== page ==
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Old 08-26-2009, 10:59 AM
 
Location: Wherabouts Unknown!
7,764 posts, read 16,813,553 times
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A year ago I bought some Royal Robbins Desert Pucker shirts at REI for $45 each. I expected them to last for years on end. Much to my chagrin, in less than year they are all frayed and torn, with buttons falling off. On the other hand, I have some 10 year old, Bugle Boy shirts that I paid $8 a piece for. Other than the colors being somewhat faded ( a look that I personally like ), they are still in good shape. Ya just can't judge quality on price and brand name alone! In my experience, alot of the high priced, brand name equipment and clothing is just plain old OVER-priced crap. Buyer beware and shop carefully.
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Old 08-26-2009, 12:27 PM
 
3,460 posts, read 4,928,102 times
Reputation: 6677
The best backpack is the one that fits comfortably. When you try one on, always have somebody pull down on it to see how it will feel when its loaded.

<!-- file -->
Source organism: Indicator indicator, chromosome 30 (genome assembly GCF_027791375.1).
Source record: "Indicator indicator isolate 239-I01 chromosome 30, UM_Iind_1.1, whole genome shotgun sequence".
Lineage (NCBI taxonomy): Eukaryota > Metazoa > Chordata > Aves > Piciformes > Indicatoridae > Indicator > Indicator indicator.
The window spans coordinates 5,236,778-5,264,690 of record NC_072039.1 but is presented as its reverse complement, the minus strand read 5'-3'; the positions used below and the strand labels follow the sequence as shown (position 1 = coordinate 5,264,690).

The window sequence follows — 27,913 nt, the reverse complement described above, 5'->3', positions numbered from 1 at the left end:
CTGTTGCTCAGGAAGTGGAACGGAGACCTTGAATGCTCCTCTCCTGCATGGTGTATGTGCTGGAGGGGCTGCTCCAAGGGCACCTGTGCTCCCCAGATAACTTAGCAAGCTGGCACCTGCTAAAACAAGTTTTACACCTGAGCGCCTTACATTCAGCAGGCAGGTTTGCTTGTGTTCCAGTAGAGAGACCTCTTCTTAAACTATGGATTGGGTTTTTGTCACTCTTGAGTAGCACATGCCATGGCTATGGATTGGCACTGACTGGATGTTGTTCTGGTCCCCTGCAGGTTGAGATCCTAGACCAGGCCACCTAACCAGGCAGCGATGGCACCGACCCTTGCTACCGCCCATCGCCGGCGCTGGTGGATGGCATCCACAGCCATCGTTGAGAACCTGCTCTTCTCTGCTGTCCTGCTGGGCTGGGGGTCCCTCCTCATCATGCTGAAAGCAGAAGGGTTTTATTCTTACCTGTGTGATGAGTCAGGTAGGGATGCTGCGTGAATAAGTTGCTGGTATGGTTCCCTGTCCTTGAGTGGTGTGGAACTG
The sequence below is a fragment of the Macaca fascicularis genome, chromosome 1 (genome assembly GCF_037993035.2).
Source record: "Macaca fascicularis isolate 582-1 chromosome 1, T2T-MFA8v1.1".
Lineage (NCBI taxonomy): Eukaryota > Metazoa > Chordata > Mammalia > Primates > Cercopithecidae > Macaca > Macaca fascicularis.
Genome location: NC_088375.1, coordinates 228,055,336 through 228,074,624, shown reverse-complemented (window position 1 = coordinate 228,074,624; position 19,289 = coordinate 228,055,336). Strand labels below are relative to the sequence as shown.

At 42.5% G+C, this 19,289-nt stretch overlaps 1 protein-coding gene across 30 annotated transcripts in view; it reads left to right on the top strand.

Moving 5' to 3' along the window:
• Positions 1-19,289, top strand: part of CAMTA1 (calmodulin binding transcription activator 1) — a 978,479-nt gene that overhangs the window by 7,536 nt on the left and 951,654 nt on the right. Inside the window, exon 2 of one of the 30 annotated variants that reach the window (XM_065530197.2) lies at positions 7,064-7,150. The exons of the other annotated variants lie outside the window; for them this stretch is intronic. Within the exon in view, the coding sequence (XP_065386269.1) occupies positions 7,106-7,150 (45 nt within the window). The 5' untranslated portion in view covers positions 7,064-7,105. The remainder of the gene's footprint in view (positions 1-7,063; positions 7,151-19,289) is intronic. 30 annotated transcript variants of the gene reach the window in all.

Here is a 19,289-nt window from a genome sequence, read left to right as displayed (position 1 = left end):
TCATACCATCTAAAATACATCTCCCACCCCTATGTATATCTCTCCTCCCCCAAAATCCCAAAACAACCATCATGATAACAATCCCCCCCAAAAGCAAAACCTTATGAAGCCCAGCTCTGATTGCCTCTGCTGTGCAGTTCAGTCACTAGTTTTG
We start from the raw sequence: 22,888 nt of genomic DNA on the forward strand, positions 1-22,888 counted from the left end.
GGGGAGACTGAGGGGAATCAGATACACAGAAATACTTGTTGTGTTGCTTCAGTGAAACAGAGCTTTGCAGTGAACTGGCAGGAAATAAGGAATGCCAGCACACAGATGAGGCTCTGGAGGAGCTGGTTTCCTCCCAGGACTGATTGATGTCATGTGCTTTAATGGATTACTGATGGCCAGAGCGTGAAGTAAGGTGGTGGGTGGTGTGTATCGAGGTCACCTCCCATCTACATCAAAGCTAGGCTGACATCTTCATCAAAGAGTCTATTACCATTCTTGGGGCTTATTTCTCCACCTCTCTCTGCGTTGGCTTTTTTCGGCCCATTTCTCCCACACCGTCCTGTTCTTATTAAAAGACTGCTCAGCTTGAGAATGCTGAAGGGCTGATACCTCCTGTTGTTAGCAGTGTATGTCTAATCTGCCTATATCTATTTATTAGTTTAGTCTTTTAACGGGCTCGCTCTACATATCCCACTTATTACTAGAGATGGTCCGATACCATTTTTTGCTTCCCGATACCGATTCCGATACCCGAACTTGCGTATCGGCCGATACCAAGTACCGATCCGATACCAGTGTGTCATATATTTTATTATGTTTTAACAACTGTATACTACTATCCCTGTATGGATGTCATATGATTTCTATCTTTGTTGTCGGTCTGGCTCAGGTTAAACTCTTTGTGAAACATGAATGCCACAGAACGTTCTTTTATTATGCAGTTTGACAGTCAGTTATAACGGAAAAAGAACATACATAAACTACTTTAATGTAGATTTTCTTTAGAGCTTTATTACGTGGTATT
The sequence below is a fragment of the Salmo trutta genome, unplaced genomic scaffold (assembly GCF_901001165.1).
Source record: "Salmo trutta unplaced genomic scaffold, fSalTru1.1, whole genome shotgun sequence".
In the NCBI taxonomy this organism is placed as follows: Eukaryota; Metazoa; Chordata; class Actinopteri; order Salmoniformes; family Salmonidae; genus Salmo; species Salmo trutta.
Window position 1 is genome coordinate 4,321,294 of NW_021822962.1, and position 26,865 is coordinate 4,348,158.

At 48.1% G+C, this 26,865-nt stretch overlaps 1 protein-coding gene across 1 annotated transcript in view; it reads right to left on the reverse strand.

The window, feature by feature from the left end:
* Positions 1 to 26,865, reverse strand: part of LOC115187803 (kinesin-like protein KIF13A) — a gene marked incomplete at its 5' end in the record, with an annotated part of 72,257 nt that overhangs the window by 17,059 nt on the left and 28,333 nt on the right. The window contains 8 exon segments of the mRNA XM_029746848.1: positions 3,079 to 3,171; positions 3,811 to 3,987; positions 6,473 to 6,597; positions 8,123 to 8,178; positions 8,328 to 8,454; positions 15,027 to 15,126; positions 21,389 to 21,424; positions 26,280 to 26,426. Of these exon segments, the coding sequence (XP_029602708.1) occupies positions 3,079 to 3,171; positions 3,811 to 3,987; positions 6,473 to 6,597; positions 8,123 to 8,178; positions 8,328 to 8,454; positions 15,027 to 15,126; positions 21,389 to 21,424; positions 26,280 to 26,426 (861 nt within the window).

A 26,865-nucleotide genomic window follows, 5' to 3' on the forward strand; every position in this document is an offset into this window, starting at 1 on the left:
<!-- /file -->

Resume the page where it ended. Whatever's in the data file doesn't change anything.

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Old 08-27-2009, 09:12 AM
 
Location: San Ramon, Ca
72 posts, read 161,245 times
Reputation: 55
Default Ca backpacker.

I have been a backpacker for 20 years and upgraded my equipment on a yearly basis. A little here, a little there and you start to shave pounds off your back. I am not an true ultralight backpacker though, I still find comfortable, quality items instead of cheap. I have found that the nice light, quality items I have bought over the years are as good today as they were years ago. My advise is start with a quality pack that is at least 4200 Ci so you can fit a 7 day trip of gear in it. Also find a pack that is around 4 pounds. I have a friend that has invested in some lightweight gear and his pack is 10 pounds less than mine and I have nice stuff. Every ounce counts and buying cheaper items is fine but you will be carrying that on your back. My average total weight less water for a 7 day trip is 32 pounds. Trip note. I have backpacked all of Yosemite, Kings canyon and gone to Montana for some trips but there is one breath taking trip in Kings Canyon everyone should do. It is called the Rey Lakes Loop. 42 mile loop surrounded by 12000 + ft peaks and some high mountain passes that have views to die for. Good luck, Backpacking will get in your blood once you start.
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Old 08-27-2009, 10:34 AM
 
Location: Bend, OR
3,296 posts, read 8,407,166 times
Reputation: 3321
Quote:
Originally Posted by CosmicWizard View Post